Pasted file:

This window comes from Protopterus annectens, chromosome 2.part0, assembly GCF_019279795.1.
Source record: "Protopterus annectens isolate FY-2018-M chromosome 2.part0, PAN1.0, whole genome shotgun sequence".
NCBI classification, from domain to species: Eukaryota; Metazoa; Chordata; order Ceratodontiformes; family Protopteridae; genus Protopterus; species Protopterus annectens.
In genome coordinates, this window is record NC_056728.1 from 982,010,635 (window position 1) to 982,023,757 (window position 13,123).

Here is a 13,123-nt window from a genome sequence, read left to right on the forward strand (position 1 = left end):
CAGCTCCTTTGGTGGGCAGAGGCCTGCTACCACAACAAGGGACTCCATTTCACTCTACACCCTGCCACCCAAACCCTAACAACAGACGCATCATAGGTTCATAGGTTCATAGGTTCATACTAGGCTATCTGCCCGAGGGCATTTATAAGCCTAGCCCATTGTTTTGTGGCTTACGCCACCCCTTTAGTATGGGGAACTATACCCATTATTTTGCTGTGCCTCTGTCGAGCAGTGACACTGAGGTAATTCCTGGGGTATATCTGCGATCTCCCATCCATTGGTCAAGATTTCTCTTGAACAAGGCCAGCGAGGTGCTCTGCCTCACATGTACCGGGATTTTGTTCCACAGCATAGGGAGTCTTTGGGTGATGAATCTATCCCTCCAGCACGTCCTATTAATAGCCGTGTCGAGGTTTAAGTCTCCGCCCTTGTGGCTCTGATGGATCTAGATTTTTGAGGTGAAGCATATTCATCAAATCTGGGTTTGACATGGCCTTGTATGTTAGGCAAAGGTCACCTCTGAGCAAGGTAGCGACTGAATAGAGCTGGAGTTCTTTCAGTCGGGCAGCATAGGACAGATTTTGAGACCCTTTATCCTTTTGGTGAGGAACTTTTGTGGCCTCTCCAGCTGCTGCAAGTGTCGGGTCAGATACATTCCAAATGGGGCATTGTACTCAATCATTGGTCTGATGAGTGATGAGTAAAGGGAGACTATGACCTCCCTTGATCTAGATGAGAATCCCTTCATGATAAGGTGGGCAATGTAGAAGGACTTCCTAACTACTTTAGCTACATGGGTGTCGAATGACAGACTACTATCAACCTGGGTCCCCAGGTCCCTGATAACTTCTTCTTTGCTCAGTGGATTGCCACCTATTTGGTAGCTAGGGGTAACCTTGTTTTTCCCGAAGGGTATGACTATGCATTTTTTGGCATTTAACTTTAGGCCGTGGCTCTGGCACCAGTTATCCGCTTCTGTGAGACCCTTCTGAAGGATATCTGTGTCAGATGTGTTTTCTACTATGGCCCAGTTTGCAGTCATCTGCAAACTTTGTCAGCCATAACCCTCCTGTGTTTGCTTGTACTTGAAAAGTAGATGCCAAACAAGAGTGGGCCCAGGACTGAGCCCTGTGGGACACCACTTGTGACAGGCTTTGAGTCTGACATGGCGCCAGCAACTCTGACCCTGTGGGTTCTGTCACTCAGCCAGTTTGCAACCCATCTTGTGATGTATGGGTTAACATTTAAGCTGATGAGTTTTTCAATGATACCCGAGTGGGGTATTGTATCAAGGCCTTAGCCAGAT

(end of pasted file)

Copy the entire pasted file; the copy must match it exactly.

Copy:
This window comes from Protopterus annectens, chromosome 2.part0, assembly GCF_019279795.1.
Source record: "Protopterus annectens isolate FY-2018-M chromosome 2.part0, PAN1.0, whole genome shotgun sequence".
NCBI classification, from domain to species: Eukaryota; Metazoa; Chordata; order Ceratodontiformes; family Protopteridae; genus Protopterus; species Protopterus annectens.
In genome coordinates, this window is record NC_056728.1 from 982,010,635 (window position 1) to 982,023,757 (window position 13,123).

Here is a 13,123-nt window from a genome sequence, read left to right on the forward strand (position 1 = left end):
CAGCTCCTTTGGTGGGCAGAGGCCTGCTACCACAACAAGGGACTCCATTTCACTCTACACCCTGCCACCCAAACCCTAACAACAGACGCATCATAGGTTCATAGGTTCATAGGTTCATACTAGGCTATCTGCCCGAGGGCATTTATAAGCCTAGCCCATTGTTTTGTGGCTTACGCCACCCCTTTAGTATGGGGAACTATACCCATTATTTTGCTGTGCCTCTGTCGAGCAGTGACACTGAGGTAATTCCTGGGGTATATCTGCGATCTCCCATCCATTGGTCAAGATTTCTCTTGAACAAGGCCAGCGAGGTGCTCTGCCTCACATGTACCGGGATTTTGTTCCACAGCATAGGGAGTCTTTGGGTGATGAATCTATCCCTCCAGCACGTCCTATTAATAGCCGTGTCGAGGTTTAAGTCTCCGCCCTTGTGGCTCTGATGGATCTAGATTTTTGAGGTGAAGCATATTCATCAAATCTGGGTTTGACATGGCCTTGTATGTTAGGCAAAGGTCACCTCTGAGCAAGGTAGCGACTGAATAGAGCTGGAGTTCTTTCAGTCGGGCAGCATAGGACAGATTTTGAGACCCTTTATCCTTTTGGTGAGGAACTTTTGTGGCCTCTCCAGCTGCTGCAAGTGTCGGGTCAGATACATTCCAAATGGGGCATTGTACTCAATCATTGGTCTGATGAGTGATGAGTAAAGGGAGACTATGACCTCCCTTGATCTAGATGAGAATCCCTTCATGATAAGGTGGGCAATGTAGAAGGACTTCCTAACTACTTTAGCTACATGGGTGTCGAATGACAGACTACTATCAACCTGGGTCCCCAGGTCCCTGATAACTTCTTCTTTGCTCAGTGGATTGCCACCTATTTGGTAGCTAGGGGTAACCTTGTTTTTCCCGAAGGGTATGACTATGCATTTTTTGGCATTTAACTTTAGGCCGTGGCTCTGGCACCAGTTATCCGCTTCTGTGAGACCCTTCTGAAGGATATCTGTGTCAGATGTGTTTTCTACTATGGCCCAGTTTGCAGTCATCTGCAAACTTTGTCAGCCATAACCCTCCTGTGTTTGCTTGTACTTGAAAAGTAGATGCCAAACAAGAGTGGGCCCAGGACTGAGCCCTGTGGGACACCACTTGTGACAGGCTTTGAGTCTGACATGGCGCCAGCAACTCTGACCCTGTGGGTTCTGTCACTCAGCCAGTTTGCAACCCATCTTGTGATGTATGGGTTAACATTTAAGCTGATGAGTTTTTCAATGATACCCGAGTGGGGTATTGTATCAAGGCCTTAGCCAGAT